Crane Meadows: 300+ Acres of Potential

Published 5/17/2023 9:31:16 AM

May 17, 2023 (Washington Township, Iowa) -- This spring, Polk Count Conservation is celebrating the renewed life sprouting up on the north end of its largest park - Chichaqua Bottoms Greenbelt. Crane Meadows is a 348 acre parcel of land that was recently secured by the conservation and recreation organization. Prior to purchasing the land, many private and public partners invested their time and expertise into re-wilding terrain that sits within the area watershed and was prone to flooding.

Since 2019 Polk County Conservation and its partners have constructed, restored or planted:

  • 3 Skunk River oxbows
  • 7 pothole wetlands
  • 27 acres oak savanna
  • 86 acres prairie planted

And the work is not yet complete. In 2023 and 2024, the county's skilled natural resource technicians will be working the land to plant another 120 acres with native prairie seeds, as well as add several more wetland basins.

In total Crane Meadows' timber and prairie land has the potential to capture at least 680,000 pounds of carbon each year, while the oxbows and wetlands have the potential to remove more than 28,000 pounds of nitrate from the groundwater each year. While not perfect measures of impact, these data points illustrate the continuing effort to track progress against naturally reducing green house gas emissions and improving water quality.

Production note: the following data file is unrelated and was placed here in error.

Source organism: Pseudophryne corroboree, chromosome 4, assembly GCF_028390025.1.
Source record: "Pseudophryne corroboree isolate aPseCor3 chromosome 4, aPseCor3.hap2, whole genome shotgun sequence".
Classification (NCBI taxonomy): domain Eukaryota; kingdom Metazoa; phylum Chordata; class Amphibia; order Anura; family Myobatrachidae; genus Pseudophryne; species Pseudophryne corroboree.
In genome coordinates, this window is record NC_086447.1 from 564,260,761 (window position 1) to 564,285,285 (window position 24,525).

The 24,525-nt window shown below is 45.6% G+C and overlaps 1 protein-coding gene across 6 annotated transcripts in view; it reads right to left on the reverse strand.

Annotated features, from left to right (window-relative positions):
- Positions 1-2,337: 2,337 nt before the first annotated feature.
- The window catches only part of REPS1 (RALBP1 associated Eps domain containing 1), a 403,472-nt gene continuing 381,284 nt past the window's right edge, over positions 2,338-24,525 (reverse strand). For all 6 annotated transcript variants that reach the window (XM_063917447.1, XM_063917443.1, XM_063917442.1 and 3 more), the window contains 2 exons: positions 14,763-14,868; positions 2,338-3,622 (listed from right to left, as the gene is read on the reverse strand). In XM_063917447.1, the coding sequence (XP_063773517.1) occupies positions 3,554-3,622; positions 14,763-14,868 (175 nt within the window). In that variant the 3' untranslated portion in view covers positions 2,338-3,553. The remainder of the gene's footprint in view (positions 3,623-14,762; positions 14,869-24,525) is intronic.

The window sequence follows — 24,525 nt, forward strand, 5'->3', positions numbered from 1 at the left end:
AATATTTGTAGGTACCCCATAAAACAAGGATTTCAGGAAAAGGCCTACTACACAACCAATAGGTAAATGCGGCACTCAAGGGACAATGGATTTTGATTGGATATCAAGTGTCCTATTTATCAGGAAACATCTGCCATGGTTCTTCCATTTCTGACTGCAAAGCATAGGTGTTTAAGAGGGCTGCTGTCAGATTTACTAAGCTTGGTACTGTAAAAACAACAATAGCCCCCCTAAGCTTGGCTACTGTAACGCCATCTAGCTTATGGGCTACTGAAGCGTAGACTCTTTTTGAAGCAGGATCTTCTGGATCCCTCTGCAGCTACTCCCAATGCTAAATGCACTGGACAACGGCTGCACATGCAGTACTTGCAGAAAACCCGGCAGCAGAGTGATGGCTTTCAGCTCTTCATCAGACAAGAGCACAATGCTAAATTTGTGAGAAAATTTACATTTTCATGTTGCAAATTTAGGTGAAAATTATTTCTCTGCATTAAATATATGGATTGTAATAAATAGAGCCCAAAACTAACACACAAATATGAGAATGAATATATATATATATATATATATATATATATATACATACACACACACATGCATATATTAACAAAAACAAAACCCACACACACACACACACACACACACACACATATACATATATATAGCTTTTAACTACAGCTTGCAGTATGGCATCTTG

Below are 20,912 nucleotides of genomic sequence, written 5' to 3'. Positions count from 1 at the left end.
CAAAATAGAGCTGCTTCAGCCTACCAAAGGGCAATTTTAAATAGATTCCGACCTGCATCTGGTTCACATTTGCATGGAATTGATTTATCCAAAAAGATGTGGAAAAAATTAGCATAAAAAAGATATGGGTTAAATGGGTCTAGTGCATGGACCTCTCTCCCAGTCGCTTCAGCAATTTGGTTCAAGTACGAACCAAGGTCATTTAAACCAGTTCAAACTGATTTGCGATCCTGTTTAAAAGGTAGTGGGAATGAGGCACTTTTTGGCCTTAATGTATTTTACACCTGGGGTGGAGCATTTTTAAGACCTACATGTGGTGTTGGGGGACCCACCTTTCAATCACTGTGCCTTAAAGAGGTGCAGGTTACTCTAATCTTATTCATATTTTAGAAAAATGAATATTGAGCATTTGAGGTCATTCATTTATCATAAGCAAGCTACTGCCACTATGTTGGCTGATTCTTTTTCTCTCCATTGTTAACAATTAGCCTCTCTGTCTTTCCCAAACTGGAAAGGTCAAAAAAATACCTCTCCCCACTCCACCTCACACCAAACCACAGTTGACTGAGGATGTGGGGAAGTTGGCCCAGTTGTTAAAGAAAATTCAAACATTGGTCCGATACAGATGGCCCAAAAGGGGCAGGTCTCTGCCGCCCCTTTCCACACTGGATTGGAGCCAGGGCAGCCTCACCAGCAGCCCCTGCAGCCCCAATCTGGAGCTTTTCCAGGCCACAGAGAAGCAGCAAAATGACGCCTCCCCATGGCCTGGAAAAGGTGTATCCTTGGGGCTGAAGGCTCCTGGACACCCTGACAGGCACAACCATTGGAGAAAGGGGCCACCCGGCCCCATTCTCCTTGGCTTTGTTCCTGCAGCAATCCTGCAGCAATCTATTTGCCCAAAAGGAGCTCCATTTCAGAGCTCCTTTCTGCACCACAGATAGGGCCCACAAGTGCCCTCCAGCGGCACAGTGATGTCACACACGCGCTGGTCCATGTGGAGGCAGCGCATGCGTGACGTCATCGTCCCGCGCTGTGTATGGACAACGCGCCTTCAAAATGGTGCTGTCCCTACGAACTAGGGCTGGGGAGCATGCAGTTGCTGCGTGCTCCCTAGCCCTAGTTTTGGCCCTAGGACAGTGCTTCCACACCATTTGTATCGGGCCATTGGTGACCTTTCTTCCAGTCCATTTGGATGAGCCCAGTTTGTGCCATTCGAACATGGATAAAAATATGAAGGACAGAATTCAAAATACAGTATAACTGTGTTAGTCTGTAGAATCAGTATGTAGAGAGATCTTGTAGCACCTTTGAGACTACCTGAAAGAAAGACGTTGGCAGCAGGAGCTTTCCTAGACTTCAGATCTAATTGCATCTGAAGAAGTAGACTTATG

Often more inspiring for the average park visitor is the potential impact restored lands can have on wildlife! In the next few years Crane Meadows will develop into prime habitat for many native pollinators, waterfowl, and invertebrates, creating a thriving ecosystems.

This restoration work would not have been possible without the contributions of Iowa Natural Heritage Foundation, USDA's Natural Resources Conservation Service, Iowa Department of Natural Resources, Pheasants Forever, Iowa Audubon, and the U.S. Fish and Wildlife Service. Each organization provided both financial resources and time toward purchasing and restoring Crane Meadows. It's these public-private partnerships that create the opportunity to work quickly and with the power of collective expertise. 


Crane Meadows in August 2021 after construction of the wetlands.

Crane Meadows in August 2021 after construction of the wetlands.

Crane Meadows in summer 2022 after native prairie seeds were planted.

Showing its lush green! Crane Meadows in July 2022 after native prairie seeds were planted around the wetlands.